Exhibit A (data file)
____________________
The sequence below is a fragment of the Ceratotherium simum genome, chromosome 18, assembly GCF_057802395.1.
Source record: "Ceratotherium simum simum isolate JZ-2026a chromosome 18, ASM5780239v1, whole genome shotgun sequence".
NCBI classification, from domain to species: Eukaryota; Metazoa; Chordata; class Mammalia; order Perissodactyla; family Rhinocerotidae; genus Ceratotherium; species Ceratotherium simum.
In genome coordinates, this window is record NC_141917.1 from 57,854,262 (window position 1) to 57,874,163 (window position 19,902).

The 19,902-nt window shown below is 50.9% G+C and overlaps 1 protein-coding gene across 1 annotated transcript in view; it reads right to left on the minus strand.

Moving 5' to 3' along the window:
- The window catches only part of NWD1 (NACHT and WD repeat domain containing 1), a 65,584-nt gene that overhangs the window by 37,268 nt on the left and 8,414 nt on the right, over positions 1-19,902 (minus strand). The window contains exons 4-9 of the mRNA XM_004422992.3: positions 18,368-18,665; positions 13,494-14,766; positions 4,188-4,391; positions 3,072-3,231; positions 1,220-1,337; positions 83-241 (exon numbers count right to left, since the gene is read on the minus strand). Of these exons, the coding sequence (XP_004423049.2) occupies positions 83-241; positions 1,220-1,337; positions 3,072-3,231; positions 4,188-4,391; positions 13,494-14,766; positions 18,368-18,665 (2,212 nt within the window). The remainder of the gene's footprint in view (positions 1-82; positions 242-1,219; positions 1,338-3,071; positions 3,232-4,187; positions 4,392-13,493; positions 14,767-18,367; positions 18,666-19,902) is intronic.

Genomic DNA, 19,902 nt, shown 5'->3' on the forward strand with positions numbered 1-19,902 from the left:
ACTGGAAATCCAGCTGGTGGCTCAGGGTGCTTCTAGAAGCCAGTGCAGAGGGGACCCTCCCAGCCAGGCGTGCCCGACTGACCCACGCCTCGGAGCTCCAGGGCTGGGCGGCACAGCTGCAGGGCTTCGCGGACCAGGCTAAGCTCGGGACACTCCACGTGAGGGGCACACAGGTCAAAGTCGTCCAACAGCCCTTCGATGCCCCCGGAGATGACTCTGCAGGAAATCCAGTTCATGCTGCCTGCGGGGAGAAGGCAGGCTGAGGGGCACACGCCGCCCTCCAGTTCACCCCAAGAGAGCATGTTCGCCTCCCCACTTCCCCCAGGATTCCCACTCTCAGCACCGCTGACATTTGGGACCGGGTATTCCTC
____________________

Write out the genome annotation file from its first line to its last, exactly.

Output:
The sequence below is a fragment of the Ceratotherium simum genome, chromosome 18, assembly GCF_057802395.1.
Source record: "Ceratotherium simum simum isolate JZ-2026a chromosome 18, ASM5780239v1, whole genome shotgun sequence".
NCBI classification, from domain to species: Eukaryota; Metazoa; Chordata; class Mammalia; order Perissodactyla; family Rhinocerotidae; genus Ceratotherium; species Ceratotherium simum.
In genome coordinates, this window is record NC_141917.1 from 57,854,262 (window position 1) to 57,874,163 (window position 19,902).

The 19,902-nt window shown below is 50.9% G+C and overlaps 1 protein-coding gene across 1 annotated transcript in view; it reads right to left on the minus strand.

Moving 5' to 3' along the window:
- The window catches only part of NWD1 (NACHT and WD repeat domain containing 1), a 65,584-nt gene that overhangs the window by 37,268 nt on the left and 8,414 nt on the right, over positions 1-19,902 (minus strand). The window contains exons 4-9 of the mRNA XM_004422992.3: positions 18,368-18,665; positions 13,494-14,766; positions 4,188-4,391; positions 3,072-3,231; positions 1,220-1,337; positions 83-241 (exon numbers count right to left, since the gene is read on the minus strand). Of these exons, the coding sequence (XP_004423049.2) occupies positions 83-241; positions 1,220-1,337; positions 3,072-3,231; positions 4,188-4,391; positions 13,494-14,766; positions 18,368-18,665 (2,212 nt within the window). The remainder of the gene's footprint in view (positions 1-82; positions 242-1,219; positions 1,338-3,071; positions 3,232-4,187; positions 4,392-13,493; positions 14,767-18,367; positions 18,666-19,902) is intronic.

Genomic DNA, 19,902 nt, shown 5'->3' on the forward strand with positions numbered 1-19,902 from the left:
ACTGGAAATCCAGCTGGTGGCTCAGGGTGCTTCTAGAAGCCAGTGCAGAGGGGACCCTCCCAGCCAGGCGTGCCCGACTGACCCACGCCTCGGAGCTCCAGGGCTGGGCGGCACAGCTGCAGGGCTTCGCGGACCAGGCTAAGCTCGGGACACTCCACGTGAGGGGCACACAGGTCAAAGTCGTCCAACAGCCCTTCGATGCCCCCGGAGATGACTCTGCAGGAAATCCAGTTCATGCTGCCTGCGGGGAGAAGGCAGGCTGAGGGGCACACGCCGCCCTCCAGTTCACCCCAAGAGAGCATGTTCGCCTCCCCACTTCCCCCAGGATTCCCACTCTCAGCACCGCTGACATTTGGGACCGGGTATTCCTC